The Countach’s look evolved over time. The LP400 S added rear wheel arches in 1979 to accommodate the new Pirelli P7 super wide tires. A large, wedge shaped wing was also added to the LP 400S. The wing wasn’t functional while adding weight to the rear of an already front-heavy car. But customers liked the look so much, Lamborghini engineers set the angle to 0° and tacked them on the cars in the plant’s parking lot post-assembly.
The LP5000 QV tipped the formerly horizontally mounted carburators back to vertical which added a hump above the engine compartment. This move improved cooling but further reduced the already comically limited rear visibility. To meet safety standards, the US version of the ‘85 LP5000 QV added blocky (ugly) safety bumpers in the front and rear.
The 25th-Anniversary edition of the Countach featured exterior design updates from Horacio Pagani included new duct work and a lower rear bumper.
Even though Ferrari had planned for only 400 F40s to be made, the car proved so popular that 1,311 were actually produced over it’s five-year run. Not as rare as some Ferrari models, but still far from abundant. The Countach wasn’t produced in large numbers either. Despite a full 16 years in production, Lamborghini only made 1,983 Countaches.
Both the Ferrari F40 and the Lamborghini Contach are highly desirable collectors’ cars. The Countach, which featured an original MSRP of a 1985 LP500 S was approximately $120,000. Today, prices on Countaches range from close to $1,000,000 for mid-70s LP400s all the way to $275,000 for later models. The Ferrari F40 started out at $399,150 and today averages $1.3 million.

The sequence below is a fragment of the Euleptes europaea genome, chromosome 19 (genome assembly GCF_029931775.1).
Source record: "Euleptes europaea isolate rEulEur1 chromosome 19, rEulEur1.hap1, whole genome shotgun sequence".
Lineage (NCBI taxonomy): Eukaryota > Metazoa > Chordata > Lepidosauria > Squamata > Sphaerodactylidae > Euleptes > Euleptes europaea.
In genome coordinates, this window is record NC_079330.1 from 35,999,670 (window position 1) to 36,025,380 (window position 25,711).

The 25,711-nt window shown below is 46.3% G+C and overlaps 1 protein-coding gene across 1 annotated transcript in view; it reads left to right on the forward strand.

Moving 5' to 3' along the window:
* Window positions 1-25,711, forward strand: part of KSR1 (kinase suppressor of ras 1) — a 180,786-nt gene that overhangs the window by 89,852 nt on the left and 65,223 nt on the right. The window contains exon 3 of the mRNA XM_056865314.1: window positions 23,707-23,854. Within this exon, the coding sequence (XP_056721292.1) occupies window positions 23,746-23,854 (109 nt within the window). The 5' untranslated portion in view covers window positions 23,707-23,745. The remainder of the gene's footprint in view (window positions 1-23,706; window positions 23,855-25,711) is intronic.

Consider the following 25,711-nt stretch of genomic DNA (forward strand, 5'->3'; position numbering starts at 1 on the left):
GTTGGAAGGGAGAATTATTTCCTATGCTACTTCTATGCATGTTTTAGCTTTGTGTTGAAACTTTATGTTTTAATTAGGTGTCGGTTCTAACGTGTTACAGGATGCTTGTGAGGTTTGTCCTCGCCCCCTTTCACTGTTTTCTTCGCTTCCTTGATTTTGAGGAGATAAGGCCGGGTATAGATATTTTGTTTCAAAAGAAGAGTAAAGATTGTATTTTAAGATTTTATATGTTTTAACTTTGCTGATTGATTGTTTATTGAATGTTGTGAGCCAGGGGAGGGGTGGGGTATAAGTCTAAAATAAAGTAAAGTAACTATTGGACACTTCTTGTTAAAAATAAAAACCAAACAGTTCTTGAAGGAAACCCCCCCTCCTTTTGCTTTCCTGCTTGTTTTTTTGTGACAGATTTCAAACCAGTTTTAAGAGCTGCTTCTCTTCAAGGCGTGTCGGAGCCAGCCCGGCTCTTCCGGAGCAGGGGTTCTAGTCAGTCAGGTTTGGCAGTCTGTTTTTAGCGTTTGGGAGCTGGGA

The most important question when comparing the two cars isn’t speed. The F40 was decidedly faster with a 0-60 time of 4.2 seconds to the Countach’s 4.7-5 seconds (depending on your source). More important than raw speed however is styling. Both cars are eye-popping, bold, trendsetters of the era. Aside from the purely subjective, we thought to include public adoration to help gauge which will reign as the ultimate 80s supercar.
But the more 80s pop culture brand of its day was Ferrari. Miami Vice prominently featured both a Daytona Spyder and a Testarossa and Magnum P.I. a 308. The Lamborghini Countach, for its part, was featured in movies Cannonball Run 1 and 2 and Rain Man, as well as multiple episodes of Miami Vice.
The Countach is having something of a moment today. 1980s nostalgia is at its apex. YouTubers like Tyler Hoover, Harry Metcalfe, and Matt Farah sing the praises of their own Countaches. Influences aside, perhaps the biggest reason for the halo surrounding the Countach as the ultimate 80s excess car is the infamous scene in Martin Scorsese’s Wolf of Wall Street featuring a luded-up Leo making a comically slow drive home.
Though the Ferrari F40 might be the more exciting, more expensive, and more exclusive car, it’s the Lamborghini Countach that proves, in hindsight, to be the more “80s” of the two supercars. The wedge-shaped front end, the scissor doors, and all those sharp angles combine with that classic Lambo V12 to make the Lamborghini Countach the defining supercar of its era.